Lapis Lazuli and Red Jasper Watercolors

Lately I’ve been experimenting with grinding various stones into powder and then making watercolor from that. Some of the stones I found myself but here’s two that I bought.

Lapis Lazuli Pigment

I’ve had this tiny piece of lapis lazuli for many years. The actual process of extracting lazurite from this is more than just hitting it with a hammer. From what I’ve read it involves oils and clay that’s used to remove impurities like pyrite and clear minerals, but I don’t have all the needed materials and my piece is so small that there wouldn’t be enough pure pigment for me to make paint. Therefor the impurities are going to stay, even if only to add some bulk. Grinding this was surprisingly easy.

Lapis Lazuli Watercolor

The paint I made from it was a gentle smokey blue that’s very granulating. You can’t see it in the photo but there’s little glints of sparkle from the pyrite. If it looks a little greenish it might be because the water I was using had already been used for other paints and needed to be changed. Maybe the impurities are a factor too.

Lapis Lazuli Pan

That little stone ended up being just enough for a full pan of watercolor. Some of the paint swatches it’s sitting on are from store bought tubes and some I made myself from dry pigment I bought, but there’s a few in the top right corner that were made from stones I found. These swatches are all from me trying to figure out which colors I want to include in my new travel case.

Red Jasper Pigment

This is red jasper that I mail ordered. It was completely different to grind because it was so much harder. The card that came with it said it was a hardness of 6.7. I don’t know the hardness of any of the other stones I’ve found but none were as hard to grind at this one.

The pigment was a little duller than the stone itself. A lot of pigments become lighter and duller as they’re ground more finely. The lapis lazuli was the same way.

Red Jasper Watercolor

Here’s the finished red jasper paint. It’s not as red as I was originally hoping, more of a brown, and still a little gritty. It has a nice granulation though and a good amount of darkness and opacity to the paint at full strength. Maybe someday I’ll order some yellow jasper.

There’s a lot of other stones that I’ve tried turning into paint and I still have more to experiment with, but I thought these were two of the more successful ones.

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16 thoughts on “Lapis Lazuli and Red Jasper Watercolors

    1. A lot of stones can be gotten in bulk (1/2lb, 1lb, 5lb, etc) from a few sellers on Amazon such as one called FBA King. The prices are actually really good compared to some of the rock shops I’ve been in and there’s a huge variety. Apparently some of the people who buy the rough stones put them in small home tumblers to polish them. 🙂

    1. I did wait many months before actually going through with it. The piece was so small that I thought a mistake might waste it all, but it turned out to be fairly easy. The more you try it with various stones the more willing you’ll become to experiment with another. 🙂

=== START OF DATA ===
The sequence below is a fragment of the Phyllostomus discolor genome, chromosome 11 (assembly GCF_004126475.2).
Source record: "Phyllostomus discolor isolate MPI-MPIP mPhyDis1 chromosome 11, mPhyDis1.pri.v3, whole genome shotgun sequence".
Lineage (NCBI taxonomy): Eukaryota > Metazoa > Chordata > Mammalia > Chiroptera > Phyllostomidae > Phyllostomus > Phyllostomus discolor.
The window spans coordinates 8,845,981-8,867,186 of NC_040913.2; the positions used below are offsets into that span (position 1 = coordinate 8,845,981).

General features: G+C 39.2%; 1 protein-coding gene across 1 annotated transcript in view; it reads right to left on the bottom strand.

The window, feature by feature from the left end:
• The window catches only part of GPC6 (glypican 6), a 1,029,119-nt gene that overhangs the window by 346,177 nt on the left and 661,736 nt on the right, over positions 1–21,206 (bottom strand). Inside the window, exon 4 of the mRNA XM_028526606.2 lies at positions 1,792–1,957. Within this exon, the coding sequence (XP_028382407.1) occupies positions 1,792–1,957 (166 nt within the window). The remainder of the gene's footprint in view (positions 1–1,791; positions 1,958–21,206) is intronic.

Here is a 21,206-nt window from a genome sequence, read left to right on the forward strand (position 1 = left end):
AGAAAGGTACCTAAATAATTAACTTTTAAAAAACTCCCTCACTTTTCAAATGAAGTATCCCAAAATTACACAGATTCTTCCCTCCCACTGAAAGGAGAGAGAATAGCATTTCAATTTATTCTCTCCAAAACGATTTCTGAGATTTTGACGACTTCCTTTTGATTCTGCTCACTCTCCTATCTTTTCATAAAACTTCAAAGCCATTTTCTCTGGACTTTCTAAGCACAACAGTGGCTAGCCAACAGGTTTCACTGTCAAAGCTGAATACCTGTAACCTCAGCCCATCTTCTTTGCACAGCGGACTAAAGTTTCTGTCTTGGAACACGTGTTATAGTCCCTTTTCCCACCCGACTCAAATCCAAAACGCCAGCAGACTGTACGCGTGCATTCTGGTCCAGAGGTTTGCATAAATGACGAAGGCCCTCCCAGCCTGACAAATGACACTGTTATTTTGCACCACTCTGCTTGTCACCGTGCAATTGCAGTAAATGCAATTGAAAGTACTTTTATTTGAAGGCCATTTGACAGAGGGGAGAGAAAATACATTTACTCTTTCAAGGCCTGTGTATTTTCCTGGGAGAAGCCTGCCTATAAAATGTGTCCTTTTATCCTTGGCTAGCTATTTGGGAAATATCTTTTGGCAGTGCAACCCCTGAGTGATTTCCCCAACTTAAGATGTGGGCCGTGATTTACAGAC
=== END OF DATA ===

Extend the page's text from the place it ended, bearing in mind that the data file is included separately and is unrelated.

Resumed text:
1. I use a large glass muller and small glass grinding plate that I bought from Natural Pigments. With making oil paint you’re going to have a hard time if you don’t mull it, but with watercolor it depends on the pigment. I’ve made fairly watercolors using just a palette knife, though some pigments (like these two here) from natural sources have too much grit in them and need mulling to make a smooth paint.

    1. I’ve used gum arabic from a few sources. The last time I ordered some was a big bag of dry powder through Amazon. I mix that in a bottle using warm water that I heated on the stove, about 1:2 gum arabic to water. Once it’s mostly dissolved I add honey. I don’t remember exactly how much I used last time but I think it was a 1:2 ratio of honey to the liquid gum arabic, or around there. I use the lightest honey I saw in the store so it’ll have the least impact on the color, since I think it was the dark honey I used to use that turned my titanium white watercolor into a light cream color. I also add vegetable glycerin. I think I just eyeballed it with that, maybe half as much of it as the amount of honey. It’s been a few months since I’ve made a batch and I still have some left, so I’m not 100% sure. Lastly I add a tiny drop of clove oil as preservative. From what I’ve read if I was making an entire liter at once I’d need three drops of clove oil, but I made less than a third of that last time. Then I just put a top on the bottle I mix it all in and shake it a lot before letting it sit for awhile.

      1. Thank you! I knew gum arabic and honey were used, but didn’t know about the glycerine, and had no idea about proportions; I’ve heard you need to use differing formulas for different pigments. I don’t know if I’ll ever try this, but the idea appeals to me immensely.

      2. Some pigments take more or less medium in total, which I assume is mostly a function of the number of microns it was ground to. It might be that some pigments are ideally combined with different proportions of ingredients in the medium, but only a few times have I had a pigment that gave me various issues and I’m not sure if the cause was that. I mostly stick to earth pigments (cheaper, safer, huge variety, and I like them) so maybe my formula just happens to work well with most earth pigments.

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